That may not actually be true, when I think about it.  My father once said that he had no desire for the common conception of heaven because perfection would be so boring, but he had to agree with my caveat that if it were boring it wouldn’t be perfection.  True perfection would be preferable to anything else because it would include everything good including the wonderful feelings that forgiveness offers.  However, in this finite world of ours, I do not believe in the existence of perfection, even in my perfect mechanic, and therefore the need for forgiveness, and the necessity of its being preferred over a mistaken sense of one’s own perfection is obvious.

There is an old saying whose provenance I do not know, “To err is human, to forgive, divine.”  Surely there is truth to that, and it is the divine in us which allows us to forgive the error of humankind, both that of ourselves and of others.  However, there are other concepts of value, and one of those is justice.  I do not think of it as of higher value — in fact, I prefer mercy on an absolute scale — but I think it should precede it, and atonement, if it is possible, should precede forgiveness.  And if it is possible and is not attempted, then perhaps forgiveness should be delayed or even withheld.

 A new year symbolizes a new beginning, and new beginnings can happen, over and over again. What is that old 70’s saying? This is the first day of the rest of your life? We can celebrate that at the new year, but not, it seems to me, quite that easily. We need to recognize the immutability of the past and the existence of new opportunities to do better, to avoid repeating those past sins or mistakes, without obviating the duty to make up for them, to pay, to ask forgiveness.  If it is possible, atonement must be made before forgiveness is even appropriate. Those we have injured should be compensated, repaid, apologized to, whatever it takes to do what one can to alleviate the present pain caused by past error before we should ask forgiveness or even accept it.

How nice it would be, what a relief it would be, if you could call back that moving finger to erase at least half a line, sometimes even one word!  Guilt and regret are two of the most painful emotions we can feel.  But it really is impossible.  When the milk is spilled, it is spilled — and spoiled.  That is past and can’t be undone.  However, the consequences of that spilling are not past.  There is a mess that still exists right now and needs to be cleaned up, and there’s milk for the breakfast cereal that needs to be replaced.  That’s what atonement is: cleaning up your past mess and fixing whatever other consequences of your error may still be around.  If there is, right now, today, something you can do — not to change the past which cannot be changed, but to alleviate the present pain caused by that past — then you ought to do it, no matter how long ago it was, how small it was, or how unintentionally it was that you erred.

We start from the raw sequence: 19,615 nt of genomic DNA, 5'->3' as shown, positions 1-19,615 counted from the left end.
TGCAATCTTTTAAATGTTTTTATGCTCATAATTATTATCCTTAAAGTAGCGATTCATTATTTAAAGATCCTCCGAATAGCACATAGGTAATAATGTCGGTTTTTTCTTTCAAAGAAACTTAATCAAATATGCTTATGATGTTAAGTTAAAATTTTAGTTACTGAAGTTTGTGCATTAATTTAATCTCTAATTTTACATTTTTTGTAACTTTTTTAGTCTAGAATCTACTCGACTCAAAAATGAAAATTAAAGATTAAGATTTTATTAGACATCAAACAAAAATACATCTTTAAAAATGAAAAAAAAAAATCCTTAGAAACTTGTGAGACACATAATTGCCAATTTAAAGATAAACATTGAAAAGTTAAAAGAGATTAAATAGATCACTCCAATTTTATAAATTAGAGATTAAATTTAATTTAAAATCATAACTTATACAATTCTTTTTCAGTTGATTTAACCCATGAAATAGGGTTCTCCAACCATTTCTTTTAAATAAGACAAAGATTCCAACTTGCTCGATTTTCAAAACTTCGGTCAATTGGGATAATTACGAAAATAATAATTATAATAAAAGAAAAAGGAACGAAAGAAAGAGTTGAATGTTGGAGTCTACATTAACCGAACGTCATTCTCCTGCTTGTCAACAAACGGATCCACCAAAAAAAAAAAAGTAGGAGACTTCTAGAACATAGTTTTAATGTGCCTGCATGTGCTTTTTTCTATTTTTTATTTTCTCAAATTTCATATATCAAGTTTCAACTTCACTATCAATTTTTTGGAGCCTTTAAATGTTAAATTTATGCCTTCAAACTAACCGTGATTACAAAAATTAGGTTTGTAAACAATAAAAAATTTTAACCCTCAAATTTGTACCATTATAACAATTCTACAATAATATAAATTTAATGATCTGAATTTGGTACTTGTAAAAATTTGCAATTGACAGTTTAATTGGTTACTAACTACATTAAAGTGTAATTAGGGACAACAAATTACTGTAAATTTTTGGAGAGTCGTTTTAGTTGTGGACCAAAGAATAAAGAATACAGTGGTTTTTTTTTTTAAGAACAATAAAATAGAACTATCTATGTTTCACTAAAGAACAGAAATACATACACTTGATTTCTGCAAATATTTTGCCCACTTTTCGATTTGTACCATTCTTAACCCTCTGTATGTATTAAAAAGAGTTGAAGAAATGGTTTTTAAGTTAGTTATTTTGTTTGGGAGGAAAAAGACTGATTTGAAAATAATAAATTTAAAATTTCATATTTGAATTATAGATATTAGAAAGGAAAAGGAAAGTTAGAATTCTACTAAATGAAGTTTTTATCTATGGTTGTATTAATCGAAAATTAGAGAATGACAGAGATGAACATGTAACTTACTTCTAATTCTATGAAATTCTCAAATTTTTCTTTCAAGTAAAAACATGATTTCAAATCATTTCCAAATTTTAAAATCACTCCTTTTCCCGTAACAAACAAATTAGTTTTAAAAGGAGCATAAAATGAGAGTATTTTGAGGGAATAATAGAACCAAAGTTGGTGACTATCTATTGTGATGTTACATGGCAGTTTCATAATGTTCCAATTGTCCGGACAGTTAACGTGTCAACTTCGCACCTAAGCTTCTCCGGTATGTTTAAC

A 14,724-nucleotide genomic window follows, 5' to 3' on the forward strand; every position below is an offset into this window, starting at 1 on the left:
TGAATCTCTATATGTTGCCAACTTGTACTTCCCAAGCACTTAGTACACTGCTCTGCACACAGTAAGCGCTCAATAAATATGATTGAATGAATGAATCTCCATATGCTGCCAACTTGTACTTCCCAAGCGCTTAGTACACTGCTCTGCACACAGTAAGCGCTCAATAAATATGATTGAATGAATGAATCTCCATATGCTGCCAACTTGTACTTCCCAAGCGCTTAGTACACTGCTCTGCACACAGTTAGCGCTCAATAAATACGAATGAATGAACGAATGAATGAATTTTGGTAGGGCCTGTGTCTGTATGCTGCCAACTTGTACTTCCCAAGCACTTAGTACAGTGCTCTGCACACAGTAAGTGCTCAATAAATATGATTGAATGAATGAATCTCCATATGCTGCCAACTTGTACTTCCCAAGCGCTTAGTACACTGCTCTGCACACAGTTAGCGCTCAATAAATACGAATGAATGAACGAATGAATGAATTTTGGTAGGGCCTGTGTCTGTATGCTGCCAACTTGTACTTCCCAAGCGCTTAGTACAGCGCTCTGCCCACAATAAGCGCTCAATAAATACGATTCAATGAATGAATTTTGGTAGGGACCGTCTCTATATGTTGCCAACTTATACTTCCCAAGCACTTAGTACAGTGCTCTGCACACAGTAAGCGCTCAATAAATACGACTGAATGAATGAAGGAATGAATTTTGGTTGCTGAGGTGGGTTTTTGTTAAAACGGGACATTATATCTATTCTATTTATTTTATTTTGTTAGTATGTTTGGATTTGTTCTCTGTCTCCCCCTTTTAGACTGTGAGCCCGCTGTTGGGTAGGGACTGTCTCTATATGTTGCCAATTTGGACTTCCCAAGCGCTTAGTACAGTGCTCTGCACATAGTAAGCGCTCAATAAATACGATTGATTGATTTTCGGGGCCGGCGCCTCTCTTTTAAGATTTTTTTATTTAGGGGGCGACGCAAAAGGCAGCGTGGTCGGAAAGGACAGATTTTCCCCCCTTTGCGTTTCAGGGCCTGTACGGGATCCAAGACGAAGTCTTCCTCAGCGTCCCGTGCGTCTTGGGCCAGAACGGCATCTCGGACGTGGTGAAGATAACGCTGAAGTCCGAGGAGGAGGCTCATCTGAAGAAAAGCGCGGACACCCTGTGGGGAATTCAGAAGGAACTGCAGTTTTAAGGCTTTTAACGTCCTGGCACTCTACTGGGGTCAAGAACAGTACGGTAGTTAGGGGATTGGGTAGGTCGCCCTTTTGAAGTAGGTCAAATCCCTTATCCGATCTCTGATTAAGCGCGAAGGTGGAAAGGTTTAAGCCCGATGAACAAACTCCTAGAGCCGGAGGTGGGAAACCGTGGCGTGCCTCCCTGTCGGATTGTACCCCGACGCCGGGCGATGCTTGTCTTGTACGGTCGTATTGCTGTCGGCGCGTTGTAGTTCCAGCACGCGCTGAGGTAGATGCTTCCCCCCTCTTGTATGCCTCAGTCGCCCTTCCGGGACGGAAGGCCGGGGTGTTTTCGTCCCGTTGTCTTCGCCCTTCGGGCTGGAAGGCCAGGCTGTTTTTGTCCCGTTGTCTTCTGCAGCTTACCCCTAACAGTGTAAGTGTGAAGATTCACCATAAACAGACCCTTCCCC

One of the consequences of the psychobabble of the seventies was the proliferation of self-help groups modeled at least partially on Alcoholics Anonymous.  I don’t know if all of them use the serenity prayer, taken from one written originally by Reinhold Neibuhr, that is so important to members of AA, but I know that some of them do.  You are all familiar with the version that they use, I’m sure:

God grant me the serenity to accept the things I cannot change,

The courage to change the things I can,

And the wisdom to know the difference.

It’s a good prayer, but sometimes I wonder if some of the people using it have gotten past the first line.

 We have discovered that a low self-image is the likely basis for most inability to cope with the exigencies of life, so we work on telling ourselves that we are lovable and capable, and forgiving ourselves for our mistakes.  Today is still the first day of the rest of our lives.  The past is gone.  And that’s true.  The moving finger has written and moved on.  Nevertheless, there are still consequences in the present of that same past, and we bear responsibility for them.  If we can atone, therefore, it is our responsibility to do so, rather than to wallow in the facile acceptance of our own fallibility and an equally facile self-forgiveness.

I am not saying that we should not practice forgiveness of ourselves as well as of others.  We surely should and must. There is no point in wallowing in guilt over something about which we can do nothing.  It is not only pointless, it is probably immoral, since such wallowing immobilizes us, and we cannot do the good that we are called to do.  It is also wrong as well as pointless to harbor anger against others who can do nothing to change their past errors or atone for them today.  That is when forgiveness of oneself or others is divine.